Archive for September 2010

Bookstaver to retire at News-Leader

September 29, 2010

News-Leader staff • September 28, 2010

Linda Ramey-Greiwe will become president and publisher of the Springfield News-Leader effective Oct. 11, the Gannett Co. announced today.

Ramey-Greiwe will succeed Thomas Bookstaver, publisher of the News-Leader since 2002. Bookstaver today announced his retirement effective Oct. 8.

Ramey-Greiwe — pronounced Ray-mee Gry-vee — also will be West Group vice president for Gannett, with oversight responsibility for the U.S. Community Publishing markets in Mountain Home, Ark.; St. Cloud, Minn.; and Sioux Falls, S.D.

“What excites me is the impact we can have on a community and the things we can do,” Ramey-Greiwe said. “I’m excited to be coming back to Missouri.”

She is a University of Missouri home economics journalism graduate. She holds an MBA from Webster University. She and her husband have family outside St. Louis.

Since January 2008, Ramey-Greiwe has been president of the Newspaper Network of Central Ohio.

She has been active in the Newspaper Association of America and served on the Display Federation Board. She currently serves on her local United Way and YMCA board. She is also active in Rotary.

Ramey-Greiwe is an avid bicyclist and runner. She and her husband, Terry, have two children.

Ramey-Greiwe began her career with Gannett in Green Bay, Wis., in advertising. She also has worked in Rockford, Ill., Louisville, Ky., Palm Springs, Calif., and Phoenix, primarily in advertising roles, and as a publisher in Salinas, Calif.

“Linda is a native Missourian and we are delighted to welcome her back to the area. She’s an innovative and experienced leader and brings a customer-first focus,” said Laura Hollingsworth, West Group president of U.S. Community Publishing, and president and publisher of The Des Moines Register.

“Tom has had a terrific career at Gannett. He has played an important role in helping Gannett move forward and meet consumers’ changing needs. He has earned his retirement and we wish him well,” said Robert Dickey, president of U.S. Community Publishing. “He leaves a strong team in place and Linda will build on his successes, finding new ways to grow our business and better serve our customers.”

Bookstaver’s career with Gannett began in 1973 when he went to work as a computer programmer at the Marion, Ind., Chronicle-Tribune. He was a publisher at the Valley News Dispatch in Tarentum, Pa., the Herald-Dispatch in Huntington, W.Va., the Montgomery (Ala.) Advertiser and the Post Crescent in Appleton, Wis., before coming to the News-Leader. He also was finance director at the Tennessean in Nashville.

Bookstaver is vice president of Gannett’s West Group. He was previously vice president of the company’s Midwest and Piedmont groups.

He’s seen plenty of changes in the industry over the years, but he believes newspapers still have a key role in communities.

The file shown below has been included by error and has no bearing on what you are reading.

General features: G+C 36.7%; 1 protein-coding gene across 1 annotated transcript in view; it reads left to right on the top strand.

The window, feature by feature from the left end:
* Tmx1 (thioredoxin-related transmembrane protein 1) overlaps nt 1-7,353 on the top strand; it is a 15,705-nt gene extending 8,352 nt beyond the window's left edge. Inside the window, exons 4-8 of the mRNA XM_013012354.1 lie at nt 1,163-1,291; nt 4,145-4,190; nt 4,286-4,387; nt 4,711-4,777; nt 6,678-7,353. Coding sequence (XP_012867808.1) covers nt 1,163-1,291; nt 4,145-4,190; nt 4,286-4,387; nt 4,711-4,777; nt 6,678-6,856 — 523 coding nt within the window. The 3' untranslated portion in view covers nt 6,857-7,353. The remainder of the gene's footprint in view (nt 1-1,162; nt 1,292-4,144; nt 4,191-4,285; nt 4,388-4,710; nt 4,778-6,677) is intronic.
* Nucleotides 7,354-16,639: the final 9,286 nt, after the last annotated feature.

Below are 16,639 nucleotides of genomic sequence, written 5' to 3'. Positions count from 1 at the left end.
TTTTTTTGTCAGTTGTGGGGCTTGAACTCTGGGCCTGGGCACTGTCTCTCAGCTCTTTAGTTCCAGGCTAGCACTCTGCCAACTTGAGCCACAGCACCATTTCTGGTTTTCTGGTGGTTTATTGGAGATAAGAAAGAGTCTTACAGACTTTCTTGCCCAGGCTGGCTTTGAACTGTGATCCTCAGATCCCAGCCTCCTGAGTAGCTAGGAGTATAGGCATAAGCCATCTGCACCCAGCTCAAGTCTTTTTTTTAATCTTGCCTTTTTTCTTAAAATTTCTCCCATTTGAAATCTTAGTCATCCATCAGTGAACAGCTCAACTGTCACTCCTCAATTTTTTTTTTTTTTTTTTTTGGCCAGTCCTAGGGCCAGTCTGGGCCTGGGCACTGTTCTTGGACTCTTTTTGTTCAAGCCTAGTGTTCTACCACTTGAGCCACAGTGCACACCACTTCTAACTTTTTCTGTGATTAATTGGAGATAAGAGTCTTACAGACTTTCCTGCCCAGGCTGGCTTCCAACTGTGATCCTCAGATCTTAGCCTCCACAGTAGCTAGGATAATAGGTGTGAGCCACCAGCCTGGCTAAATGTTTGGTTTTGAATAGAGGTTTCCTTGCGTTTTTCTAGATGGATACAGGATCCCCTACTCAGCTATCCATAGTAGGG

“That’s the one thing that still has not changed. I need a credible resource to tell me what I need to know about my community,” he said.

He intends to stay in the Springfield area.

“I feel like I’m really blessed to wind up in a community like Springfield,” he said. “It’s just a great place to live.”

A high priority, he said, is going to be spending more time with family, “being with my family when they want me to be there, not when I can be there.”

Duane Dailey to be honored

September 21, 2010

Duane Dailey, longtime agriculture journalist and photographer, is being honored Friday, Sept. 24 with a reception, 3 to 5 p.m. at the Reynolds Alumni Center on the campus of the University of Missouri in Columbia.

Dailey writes a weekly column, published by a number of Missouri newspapers.  He is one of those dedicated people who attend most Missouri Press Association annual conventions and many of the state’s district press association meetings.

In 2006, he was inducted into the Missouri Photojournalism Hall of Fame in Washington, MO.  And, for years he has assisted with the Missouri Photo Workshop, sponsored by the Missouri School of Journalism.

You may send your congratulatory wishes to Duane Dailey, 511 W. Worley, Columbia, MO 65203-3324.

VOTERS READ NEWSPAPERS!

September 16, 2010

Recent reports from Pulse Research, Inc. show that most people read their local community newspaper for information about local politicians and their campaigns (July 2010).  53% respondents said newspapers are their primary source compared to just 22.4% for television. Radio, the Internet and direct mail only received 12.2% combined!

The most recent Media Audit report shows the cume audience “past year voted in local, state, national election” of the Columbia (MO) Daily Tribune nearly doubles that of the two local TV news stations (June 2009).  Add the 30 other newspapers, which have avid readers within the two TV news signals, and newspapers are clearly the distinct leader in reaching likely Mid-Missouri voters.